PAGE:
…click on the above link to read the rest of the article…

“The Central Bank Will Intervene”: PBOC Said To Sell Reserves If Yuan Drops Below 7.00

According to the latest data from China’s SAFE, net FX outflows from China picked up to US$21BN in September (vs. US$11BN in August) and the highest since mid-2017 with Goldman noting that “outflow might have increased moderately further in October, but has unlikely reached the level seen in late 2015/early 2016 in our view.”

It may not have reached the furious outflows from the peak of the post-depreciation period, but as Goldman concedes, this risk will rise over time if the authorities continue to resist interest rate differential-driven depreciation pressure.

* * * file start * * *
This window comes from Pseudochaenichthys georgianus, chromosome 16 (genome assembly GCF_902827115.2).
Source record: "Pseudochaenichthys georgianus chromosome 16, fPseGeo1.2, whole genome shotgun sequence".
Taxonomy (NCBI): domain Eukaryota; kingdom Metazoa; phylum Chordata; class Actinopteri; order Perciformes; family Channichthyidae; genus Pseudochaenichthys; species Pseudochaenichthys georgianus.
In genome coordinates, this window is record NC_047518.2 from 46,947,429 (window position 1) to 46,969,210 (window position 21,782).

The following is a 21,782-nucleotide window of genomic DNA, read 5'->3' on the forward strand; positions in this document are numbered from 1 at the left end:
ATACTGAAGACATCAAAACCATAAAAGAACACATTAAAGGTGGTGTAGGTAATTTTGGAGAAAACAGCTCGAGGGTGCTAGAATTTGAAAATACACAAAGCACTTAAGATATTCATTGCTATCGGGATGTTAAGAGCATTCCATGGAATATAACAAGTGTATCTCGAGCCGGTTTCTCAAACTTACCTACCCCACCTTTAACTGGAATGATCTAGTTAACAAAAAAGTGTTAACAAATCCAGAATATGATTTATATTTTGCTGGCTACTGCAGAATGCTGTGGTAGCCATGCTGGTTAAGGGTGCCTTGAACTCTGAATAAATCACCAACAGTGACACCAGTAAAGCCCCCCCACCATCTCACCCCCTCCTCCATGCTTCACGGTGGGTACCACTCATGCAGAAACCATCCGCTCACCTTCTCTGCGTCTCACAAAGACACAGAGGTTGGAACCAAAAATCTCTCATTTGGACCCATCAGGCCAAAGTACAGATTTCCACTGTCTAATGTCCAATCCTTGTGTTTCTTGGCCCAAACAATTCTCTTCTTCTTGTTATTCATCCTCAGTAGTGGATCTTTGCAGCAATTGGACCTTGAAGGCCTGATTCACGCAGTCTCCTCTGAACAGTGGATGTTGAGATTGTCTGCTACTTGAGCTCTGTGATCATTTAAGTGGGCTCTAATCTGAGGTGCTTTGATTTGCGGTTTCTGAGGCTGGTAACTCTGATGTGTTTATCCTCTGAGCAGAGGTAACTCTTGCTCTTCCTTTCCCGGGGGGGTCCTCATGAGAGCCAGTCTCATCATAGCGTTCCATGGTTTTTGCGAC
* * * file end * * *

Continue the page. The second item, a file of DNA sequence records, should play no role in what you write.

And, to counter the risk of a return to China’s dramatic outflow phase, Reuters writes this morning that China is likely to resume selling some of its vast $3 trillion currency reserves to stop any precipitous fall through the psychologically important level of 7 yuan per dollar “as it could risk triggering speculation and heavy capital outflows.”

Indeed, as noted in our morning wrap, on Friday the yuan hit a fresh 22-month low of 6.9641 against the dollar. Additionally, earlier in the session the offshore Yuan tumbled as low as 6.9769 after the PBOC fixed the onshore Yuan north of 6.95 and weaker than consensus expected, at which point however Beijing intervened, when at least one big China bank sold the US dollar in the afternoon, prompting the yuan to reverse loss, and triggering stop-loss orders by short-sellers of the yuan.

And with the Yuan just inches away from the key level of 7.00 vs the dollar, dropping 6% against the dollar so far this year, reflecting its slowing economy as well as pressure on exports due to an ongoing tariff war with the United States, Beijing is starting to sweat.